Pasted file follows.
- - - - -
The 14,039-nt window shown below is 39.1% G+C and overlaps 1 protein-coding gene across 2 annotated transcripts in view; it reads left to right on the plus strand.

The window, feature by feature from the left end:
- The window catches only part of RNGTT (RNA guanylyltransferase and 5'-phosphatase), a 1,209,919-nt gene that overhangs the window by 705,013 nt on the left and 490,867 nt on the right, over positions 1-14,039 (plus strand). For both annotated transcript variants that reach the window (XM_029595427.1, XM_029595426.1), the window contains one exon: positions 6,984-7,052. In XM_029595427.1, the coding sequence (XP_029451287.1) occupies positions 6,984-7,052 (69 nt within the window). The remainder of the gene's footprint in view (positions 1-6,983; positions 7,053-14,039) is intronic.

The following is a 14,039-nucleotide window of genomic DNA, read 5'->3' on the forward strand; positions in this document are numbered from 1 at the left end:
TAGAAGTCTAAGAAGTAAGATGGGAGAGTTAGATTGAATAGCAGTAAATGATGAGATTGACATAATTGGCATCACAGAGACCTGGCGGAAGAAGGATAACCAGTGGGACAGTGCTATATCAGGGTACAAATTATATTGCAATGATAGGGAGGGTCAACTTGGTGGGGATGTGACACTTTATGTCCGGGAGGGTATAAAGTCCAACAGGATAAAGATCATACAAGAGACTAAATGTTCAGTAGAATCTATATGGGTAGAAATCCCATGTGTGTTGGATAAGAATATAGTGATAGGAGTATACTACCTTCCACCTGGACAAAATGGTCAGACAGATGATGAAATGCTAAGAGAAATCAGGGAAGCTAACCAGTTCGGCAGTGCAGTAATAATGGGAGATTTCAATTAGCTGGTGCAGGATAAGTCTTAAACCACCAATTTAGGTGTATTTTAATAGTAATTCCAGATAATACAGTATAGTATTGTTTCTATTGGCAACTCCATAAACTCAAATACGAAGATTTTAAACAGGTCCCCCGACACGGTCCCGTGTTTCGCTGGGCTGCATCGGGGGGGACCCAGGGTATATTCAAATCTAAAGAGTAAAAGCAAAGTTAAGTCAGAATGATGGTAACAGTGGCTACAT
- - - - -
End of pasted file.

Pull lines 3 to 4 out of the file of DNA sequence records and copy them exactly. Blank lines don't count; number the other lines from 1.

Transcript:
- The window catches only part of RNGTT (RNA guanylyltransferase and 5'-phosphatase), a 1,209,919-nt gene that overhangs the window by 705,013 nt on the left and 490,867 nt on the right, over positions 1-14,039 (plus strand). For both annotated transcript variants that reach the window (XM_029595427.1, XM_029595426.1), the window contains one exon: positions 6,984-7,052. In XM_029595427.1, the coding sequence (XP_029451287.1) occupies positions 6,984-7,052 (69 nt within the window). The remainder of the gene's footprint in view (positions 1-6,983; positions 7,053-14,039) is intronic.

The following is a 14,039-nucleotide window of genomic DNA, read 5'->3' on the forward strand; positions in this document are numbered from 1 at the left end: